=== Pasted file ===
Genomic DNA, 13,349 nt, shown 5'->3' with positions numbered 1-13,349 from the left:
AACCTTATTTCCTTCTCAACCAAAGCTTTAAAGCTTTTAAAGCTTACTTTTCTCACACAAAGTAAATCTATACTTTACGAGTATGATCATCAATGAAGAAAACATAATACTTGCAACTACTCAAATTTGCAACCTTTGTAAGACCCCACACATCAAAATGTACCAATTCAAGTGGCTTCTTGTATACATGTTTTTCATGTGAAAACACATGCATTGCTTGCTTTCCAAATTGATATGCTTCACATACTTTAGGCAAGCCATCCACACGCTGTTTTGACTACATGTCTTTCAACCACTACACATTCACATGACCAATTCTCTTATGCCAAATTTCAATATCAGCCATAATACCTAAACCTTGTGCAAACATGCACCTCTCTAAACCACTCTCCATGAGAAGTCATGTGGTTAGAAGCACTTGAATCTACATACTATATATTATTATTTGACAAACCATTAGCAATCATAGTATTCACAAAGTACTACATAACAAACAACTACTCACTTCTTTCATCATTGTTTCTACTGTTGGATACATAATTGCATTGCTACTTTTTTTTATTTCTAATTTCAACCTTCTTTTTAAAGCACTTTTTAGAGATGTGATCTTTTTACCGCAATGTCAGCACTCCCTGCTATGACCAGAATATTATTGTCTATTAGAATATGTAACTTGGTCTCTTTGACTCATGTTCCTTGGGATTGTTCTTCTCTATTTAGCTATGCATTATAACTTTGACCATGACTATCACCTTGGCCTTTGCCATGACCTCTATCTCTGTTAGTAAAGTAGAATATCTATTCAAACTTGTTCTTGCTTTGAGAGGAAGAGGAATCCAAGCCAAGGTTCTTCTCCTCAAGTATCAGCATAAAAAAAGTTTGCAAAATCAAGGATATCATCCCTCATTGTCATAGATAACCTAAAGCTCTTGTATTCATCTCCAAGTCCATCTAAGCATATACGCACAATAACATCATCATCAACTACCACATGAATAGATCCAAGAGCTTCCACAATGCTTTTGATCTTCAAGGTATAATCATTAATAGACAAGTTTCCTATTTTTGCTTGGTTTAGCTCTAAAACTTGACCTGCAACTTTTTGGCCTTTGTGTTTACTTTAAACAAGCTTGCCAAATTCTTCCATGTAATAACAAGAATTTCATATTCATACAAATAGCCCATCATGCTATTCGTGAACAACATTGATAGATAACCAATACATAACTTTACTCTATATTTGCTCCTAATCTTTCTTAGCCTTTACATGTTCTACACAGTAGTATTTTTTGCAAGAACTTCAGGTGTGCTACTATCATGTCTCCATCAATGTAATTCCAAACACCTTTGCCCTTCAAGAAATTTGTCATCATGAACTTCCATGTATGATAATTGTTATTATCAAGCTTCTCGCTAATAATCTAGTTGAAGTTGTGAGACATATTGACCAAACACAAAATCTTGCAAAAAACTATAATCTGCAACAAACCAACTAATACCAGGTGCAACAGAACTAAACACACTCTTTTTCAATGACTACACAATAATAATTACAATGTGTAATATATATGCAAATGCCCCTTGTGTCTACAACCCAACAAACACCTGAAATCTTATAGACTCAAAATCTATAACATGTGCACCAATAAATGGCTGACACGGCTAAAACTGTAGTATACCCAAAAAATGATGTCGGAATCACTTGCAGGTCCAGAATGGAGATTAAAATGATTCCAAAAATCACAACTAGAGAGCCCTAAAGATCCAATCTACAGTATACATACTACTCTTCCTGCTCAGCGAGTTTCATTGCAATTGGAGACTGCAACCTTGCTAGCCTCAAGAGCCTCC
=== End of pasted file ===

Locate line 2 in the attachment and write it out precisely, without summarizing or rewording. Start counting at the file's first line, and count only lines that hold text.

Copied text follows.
AACCTTATTTCCTTCTCAACCAAAGCTTTAAAGCTTTTAAAGCTTACTTTTCTCACACAAAGTAAATCTATACTTTACGAGTATGATCATCAATGAAGAAAACATAATACTTGCAACTACTCAAATTTGCAACCTTTGTAAGACCCCACACATCAAAATGTACCAATTCAAGTGGCTTCTTGTATACATGTTTTTCATGTGAAAACACATGCATTGCTTGCTTTCCAAATTGATATGCTTCACATACTTTAGGCAAGCCATCCACACGCTGTTTTGACTACATGTCTTTCAACCACTACACATTCACATGACCAATTCTCTTATGCCAAATTTCAATATCAGCCATAATACCTAAACCTTGTGCAAACATGCACCTCTCTAAACCACTCTCCATGAGAAGTCATGTGGTTAGAAGCACTTGAATCTACATACTATATATTATTATTTGACAAACCATTAGCAATCATAGTATTCACAAAGTACTACATAACAAACAACTACTCACTTCTTTCATCATTGTTTCTACTGTTGGATACATAATTGCATTGCTACTTTTTTTTATTTCTAATTTCAACCTTCTTTTTAAAGCACTTTTTAGAGATGTGATCTTTTTACCGCAATGTCAGCACTCCCTGCTATGACCAGAATATTATTGTCTATTAGAATATGTAACTTGGTCTCTTTGACTCATGTTCCTTGGGATTGTTCTTCTCTATTTAGCTATGCATTATAACTTTGACCATGACTATCACCTTGGCCTTTGCCATGACCTCTATCTCTGTTAGTAAAGTAGAATATCTATTCAAACTTGTTCTTGCTTTGAGAGGAAGAGGAATCCAAGCCAAGGTTCTTCTCCTCAAGTATCAGCATAAAAAAAGTTTGCAAAATCAAGGATATCATCCCTCATTGTCATAGATAACCTAAAGCTCTTGTATTCATCTCCAAGTCCATCTAAGCATATACGCACAATAACATCATCATCAACTACCACATGAATAGATCCAAGAGCTTCCACAATGCTTTTGATCTTCAAGGTATAATCATTAATAGACAAGTTTCCTATTTTTGCTTGGTTTAGCTCTAAAACTTGACCTGCAACTTTTTGGCCTTTGTGTTTACTTTAAACAAGCTTGCCAAATTCTTCCATGTAATAACAAGAATTTCATATTCATACAAATAGCCCATCATGCTATTCGTGAACAACATTGATAGATAACCAATACATAACTTTACTCTATATTTGCTCCTAATCTTTCTTAGCCTTTACATGTTCTACACAGTAGTATTTTTTGCAAGAACTTCAGGTGTGCTACTATCATGTCTCCATCAATGTAATTCCAAACACCTTTGCCCTTCAAGAAATTTGTCATCATGAACTTCCATGTATGATAATTGTTATTATCAAGCTTCTCGCTAATAATCTAGTTGAAGTTGTGAGACATATTGACCAAACACAAAATCTTGCAAAAAACTATAATCTGCAACAAACCAACTAATACCAGGTGCAACAGAACTAAACACACTCTTTTTCAATGACTACACAATAATAATTACAATGTGTAATATATATGCAAATGCCCCTTGTGTCTACAACCCAACAAACACCTGAAATCTTATAGACTCAAAATCTATAACATGTGCACCAATAAATGGCTGACACGGCTAAAACTGTAGTATACCCAAAAAATGATGTCGGAATCACTTGCAGGTCCAGAATGGAGATTAAAATGATTCCAAAAATCACAACTAGAGAGCCCTAAAGATCCAATCTACAGTATACATACTACTCTTCCTGCTCAGCGAGTTTCATTGCAATTGGAGACTGCAACCTTGCTAGCCTCAAGAGCCTCC